Kris Kristofferson has always identified himself first and foremost as a writer, and true writers know that what works best is giving a piece of themselves to the listener. With his latest album, This Old Road, Kristofferson lays a chunk of his own soul on every track. This beautifully sparse recording, produced by Don Was (Bob Dylan, The Rolling Stones), puts an emphasis on his fine lyrics and distinctive voice by featuring Kristofferson, his guitar, and harmonica. Subtle accompaniment is added by Was (bass, piano, backing vocals), longtime sidekick Stephen Bruton (guitar, mandolin, backing vocals) and Jim Keltner (drums).
The album is so intimate it makes the listener feel as if they are sitting in Kristofferson's living room while he picks and sings just for them. Kristofferson's story is fairly well known: he had a dream,along with the necessary talent and ambition to become a songwriter. After turning down a teaching position at West Point, the Rhodes Scholar hoped to get his foot in the door of the music business by taking a job as a janitor at Columbia Records. It wasn't long after arriving in Nashville that he was receiving armloads of acclaim and being hailed as one of America's clearest and most important voices, having penned such classics as "Me and Bobby McGee," "Sunday Morning Coming Down," "For the Good Times," and many others. Now Kristofferson has reached living legend status, but that hasn't changed or hindered his skills. This Old Road contains eleven gems that explore love, gratitude, aging, war, and his ever-present theme of freedom. "If you took freedom out of the songs, you'd have very few Kristofferson songs," he laughs.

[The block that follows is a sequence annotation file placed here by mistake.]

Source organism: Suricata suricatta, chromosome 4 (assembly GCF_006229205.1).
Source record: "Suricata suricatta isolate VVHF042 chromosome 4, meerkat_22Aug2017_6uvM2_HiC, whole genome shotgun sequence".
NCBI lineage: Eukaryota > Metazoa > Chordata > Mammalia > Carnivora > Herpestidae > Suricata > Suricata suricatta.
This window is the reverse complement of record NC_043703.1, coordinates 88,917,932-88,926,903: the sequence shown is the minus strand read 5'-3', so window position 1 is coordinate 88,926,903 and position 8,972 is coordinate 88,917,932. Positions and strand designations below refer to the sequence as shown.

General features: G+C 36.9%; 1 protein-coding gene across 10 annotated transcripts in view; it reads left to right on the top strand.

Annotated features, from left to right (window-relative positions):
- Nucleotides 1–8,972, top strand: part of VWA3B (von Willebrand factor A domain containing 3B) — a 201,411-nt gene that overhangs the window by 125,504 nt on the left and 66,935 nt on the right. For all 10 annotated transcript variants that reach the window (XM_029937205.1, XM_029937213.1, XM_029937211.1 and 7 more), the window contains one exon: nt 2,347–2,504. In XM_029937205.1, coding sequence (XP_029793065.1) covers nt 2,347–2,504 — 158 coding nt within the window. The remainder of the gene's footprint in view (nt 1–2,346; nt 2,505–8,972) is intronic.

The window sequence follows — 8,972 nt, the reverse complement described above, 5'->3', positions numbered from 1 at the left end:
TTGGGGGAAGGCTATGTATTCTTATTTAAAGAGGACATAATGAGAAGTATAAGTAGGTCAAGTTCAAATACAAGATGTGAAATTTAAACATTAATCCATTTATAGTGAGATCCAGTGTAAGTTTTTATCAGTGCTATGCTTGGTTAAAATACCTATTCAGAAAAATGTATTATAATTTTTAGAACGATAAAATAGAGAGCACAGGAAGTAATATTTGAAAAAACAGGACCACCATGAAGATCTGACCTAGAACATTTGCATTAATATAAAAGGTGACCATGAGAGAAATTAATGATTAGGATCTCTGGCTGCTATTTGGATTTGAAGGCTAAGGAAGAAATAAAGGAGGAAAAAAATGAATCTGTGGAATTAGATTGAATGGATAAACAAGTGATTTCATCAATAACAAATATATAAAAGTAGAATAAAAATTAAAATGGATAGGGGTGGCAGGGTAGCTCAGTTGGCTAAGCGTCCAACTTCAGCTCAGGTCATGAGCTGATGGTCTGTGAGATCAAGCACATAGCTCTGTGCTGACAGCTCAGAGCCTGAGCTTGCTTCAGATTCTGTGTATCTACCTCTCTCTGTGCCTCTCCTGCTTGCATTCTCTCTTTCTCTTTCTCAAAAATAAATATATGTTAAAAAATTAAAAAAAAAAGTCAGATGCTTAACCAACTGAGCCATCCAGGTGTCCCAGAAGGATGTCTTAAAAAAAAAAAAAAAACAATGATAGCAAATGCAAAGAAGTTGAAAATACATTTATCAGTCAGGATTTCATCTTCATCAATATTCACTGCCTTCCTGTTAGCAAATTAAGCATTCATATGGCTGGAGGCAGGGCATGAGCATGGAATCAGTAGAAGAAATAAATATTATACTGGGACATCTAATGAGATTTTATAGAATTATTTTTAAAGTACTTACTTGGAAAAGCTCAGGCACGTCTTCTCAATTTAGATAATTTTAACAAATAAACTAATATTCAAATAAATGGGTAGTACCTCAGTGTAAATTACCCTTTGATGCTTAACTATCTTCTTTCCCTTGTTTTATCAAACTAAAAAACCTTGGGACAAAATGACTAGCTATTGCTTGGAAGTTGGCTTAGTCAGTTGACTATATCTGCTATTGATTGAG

All of the songs are intensely personal, but one of his favorites is the bluesy "Chase the Feeling," which he calls "a meditation on what destructive behavior feels like, what it does to you." Although unfailingly modest, even Kristofferson can't deny that "Holy Creation" is one his most beautiful compositions. He says the song was inspired by his eight children, whom he calls his "greatest legacy." Kristofferson also pays homage to his family on "Thank You for a Life." However, the song is multi-layered. "The best love songs can be taken on a couple different levels, so that song is being sung to my wife but also to God," he says. "In the end, it's all love." And in the end, this album is all about love, freedom, and about Kristofferson giving a piece of himself to the listener.
After all, that's the thing he's always been best at. And on this, the most intensely personal album of his career, he goes the extra mile, creating a thing of rare beauty, grace, and eloquence.
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